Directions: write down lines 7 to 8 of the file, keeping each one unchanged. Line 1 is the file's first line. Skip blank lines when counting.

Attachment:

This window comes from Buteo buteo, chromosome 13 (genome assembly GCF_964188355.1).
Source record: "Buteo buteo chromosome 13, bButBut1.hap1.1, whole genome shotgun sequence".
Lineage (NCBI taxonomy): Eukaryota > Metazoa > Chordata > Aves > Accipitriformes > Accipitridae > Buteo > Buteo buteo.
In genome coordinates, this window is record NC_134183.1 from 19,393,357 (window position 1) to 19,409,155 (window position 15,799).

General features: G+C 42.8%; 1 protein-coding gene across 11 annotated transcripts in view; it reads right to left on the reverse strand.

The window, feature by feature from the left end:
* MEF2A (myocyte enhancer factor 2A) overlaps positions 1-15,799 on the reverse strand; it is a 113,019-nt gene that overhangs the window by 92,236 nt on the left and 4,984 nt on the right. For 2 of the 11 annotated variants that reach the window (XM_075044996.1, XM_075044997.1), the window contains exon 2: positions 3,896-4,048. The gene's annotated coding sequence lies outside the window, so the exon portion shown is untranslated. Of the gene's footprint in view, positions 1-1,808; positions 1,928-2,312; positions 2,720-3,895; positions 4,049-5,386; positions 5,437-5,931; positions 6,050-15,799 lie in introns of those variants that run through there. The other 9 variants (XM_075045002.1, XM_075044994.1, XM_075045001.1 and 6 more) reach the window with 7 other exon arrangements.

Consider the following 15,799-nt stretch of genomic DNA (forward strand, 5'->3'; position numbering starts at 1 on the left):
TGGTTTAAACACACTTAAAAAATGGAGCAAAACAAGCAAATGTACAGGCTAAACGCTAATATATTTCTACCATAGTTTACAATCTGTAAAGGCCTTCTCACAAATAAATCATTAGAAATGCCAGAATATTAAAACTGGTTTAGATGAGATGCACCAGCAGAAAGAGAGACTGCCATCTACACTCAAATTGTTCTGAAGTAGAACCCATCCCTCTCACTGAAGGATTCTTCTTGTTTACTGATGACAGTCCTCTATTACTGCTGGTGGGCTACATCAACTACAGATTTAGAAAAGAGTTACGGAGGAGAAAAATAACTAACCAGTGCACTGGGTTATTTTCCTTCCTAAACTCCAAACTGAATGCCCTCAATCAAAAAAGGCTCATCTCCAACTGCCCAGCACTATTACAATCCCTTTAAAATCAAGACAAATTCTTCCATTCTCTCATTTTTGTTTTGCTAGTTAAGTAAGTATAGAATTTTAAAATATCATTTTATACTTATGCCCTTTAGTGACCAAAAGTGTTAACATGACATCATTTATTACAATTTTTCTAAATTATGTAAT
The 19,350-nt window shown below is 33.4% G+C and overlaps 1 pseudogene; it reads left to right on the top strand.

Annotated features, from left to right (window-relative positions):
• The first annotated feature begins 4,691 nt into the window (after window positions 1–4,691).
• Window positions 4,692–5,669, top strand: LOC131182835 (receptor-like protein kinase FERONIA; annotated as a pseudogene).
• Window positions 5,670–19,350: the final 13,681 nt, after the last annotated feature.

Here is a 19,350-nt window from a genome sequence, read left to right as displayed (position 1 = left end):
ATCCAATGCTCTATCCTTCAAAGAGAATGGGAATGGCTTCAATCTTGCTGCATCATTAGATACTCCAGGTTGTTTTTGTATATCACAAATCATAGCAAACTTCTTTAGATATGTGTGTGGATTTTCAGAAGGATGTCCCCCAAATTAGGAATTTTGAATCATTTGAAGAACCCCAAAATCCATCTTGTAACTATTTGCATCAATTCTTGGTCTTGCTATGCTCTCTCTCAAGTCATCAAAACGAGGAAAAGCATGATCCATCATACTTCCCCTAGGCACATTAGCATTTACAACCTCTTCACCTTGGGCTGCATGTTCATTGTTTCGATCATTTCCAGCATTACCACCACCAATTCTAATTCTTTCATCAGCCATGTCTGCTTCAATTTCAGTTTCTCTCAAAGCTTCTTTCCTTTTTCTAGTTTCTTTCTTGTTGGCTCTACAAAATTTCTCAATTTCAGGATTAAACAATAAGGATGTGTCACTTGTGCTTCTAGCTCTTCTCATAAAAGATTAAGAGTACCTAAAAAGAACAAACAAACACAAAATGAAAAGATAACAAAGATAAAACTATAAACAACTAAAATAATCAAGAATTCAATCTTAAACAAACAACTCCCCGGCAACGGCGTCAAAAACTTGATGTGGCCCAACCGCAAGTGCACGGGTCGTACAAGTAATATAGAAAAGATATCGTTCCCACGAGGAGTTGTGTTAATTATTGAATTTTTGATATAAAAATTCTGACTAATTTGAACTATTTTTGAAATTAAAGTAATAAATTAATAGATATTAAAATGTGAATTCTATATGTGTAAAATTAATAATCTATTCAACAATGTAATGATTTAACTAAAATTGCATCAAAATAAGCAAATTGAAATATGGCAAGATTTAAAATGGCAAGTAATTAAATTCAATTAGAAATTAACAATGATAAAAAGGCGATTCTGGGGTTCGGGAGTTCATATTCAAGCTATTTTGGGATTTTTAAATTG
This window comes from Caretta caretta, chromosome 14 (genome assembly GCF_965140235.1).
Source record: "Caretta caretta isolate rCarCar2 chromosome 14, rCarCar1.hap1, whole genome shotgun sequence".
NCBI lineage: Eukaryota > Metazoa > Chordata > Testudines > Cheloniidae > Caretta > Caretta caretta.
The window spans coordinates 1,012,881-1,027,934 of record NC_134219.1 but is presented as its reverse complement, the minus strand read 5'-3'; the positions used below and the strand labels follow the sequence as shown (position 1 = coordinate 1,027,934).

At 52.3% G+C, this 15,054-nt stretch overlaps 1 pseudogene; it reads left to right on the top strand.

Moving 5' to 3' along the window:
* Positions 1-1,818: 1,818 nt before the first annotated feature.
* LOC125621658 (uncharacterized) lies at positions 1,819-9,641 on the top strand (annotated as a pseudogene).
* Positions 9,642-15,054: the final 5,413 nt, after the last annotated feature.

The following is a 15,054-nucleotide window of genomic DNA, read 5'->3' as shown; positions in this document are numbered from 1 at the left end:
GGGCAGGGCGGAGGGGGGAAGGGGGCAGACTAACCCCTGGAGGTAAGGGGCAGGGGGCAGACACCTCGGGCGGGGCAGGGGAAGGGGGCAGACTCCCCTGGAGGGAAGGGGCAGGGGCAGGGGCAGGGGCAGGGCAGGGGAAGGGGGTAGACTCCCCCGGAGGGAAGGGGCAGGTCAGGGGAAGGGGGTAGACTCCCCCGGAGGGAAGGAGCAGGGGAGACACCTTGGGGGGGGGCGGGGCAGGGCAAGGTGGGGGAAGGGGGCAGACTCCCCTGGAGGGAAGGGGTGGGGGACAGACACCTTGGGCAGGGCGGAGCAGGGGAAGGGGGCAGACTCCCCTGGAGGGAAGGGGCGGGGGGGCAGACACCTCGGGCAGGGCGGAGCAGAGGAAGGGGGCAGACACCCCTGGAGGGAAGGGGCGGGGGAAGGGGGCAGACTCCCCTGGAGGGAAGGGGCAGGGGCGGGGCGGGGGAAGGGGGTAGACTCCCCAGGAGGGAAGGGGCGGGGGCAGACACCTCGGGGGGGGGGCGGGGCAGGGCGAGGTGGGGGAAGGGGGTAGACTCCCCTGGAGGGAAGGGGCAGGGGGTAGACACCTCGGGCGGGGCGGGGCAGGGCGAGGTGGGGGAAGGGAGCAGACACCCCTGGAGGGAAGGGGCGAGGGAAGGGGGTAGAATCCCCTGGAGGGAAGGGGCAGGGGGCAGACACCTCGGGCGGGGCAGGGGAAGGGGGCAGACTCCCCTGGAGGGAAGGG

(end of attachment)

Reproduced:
* MEF2A (myocyte enhancer factor 2A) overlaps positions 1-15,799 on the reverse strand; it is a 113,019-nt gene that overhangs the window by 92,236 nt on the left and 4,984 nt on the right. For 2 of the 11 annotated variants that reach the window (XM_075044996.1, XM_075044997.1), the window contains exon 2: positions 3,896-4,048. The gene's annotated coding sequence lies outside the window, so the exon portion shown is untranslated. Of the gene's footprint in view, positions 1-1,808; positions 1,928-2,312; positions 2,720-3,895; positions 4,049-5,386; positions 5,437-5,931; positions 6,050-15,799 lie in introns of those variants that run through there. The other 9 variants (XM_075045002.1, XM_075044994.1, XM_075045001.1 and 6 more) reach the window with 7 other exon arrangements.

Consider the following 15,799-nt stretch of genomic DNA (forward strand, 5'->3'; position numbering starts at 1 on the left):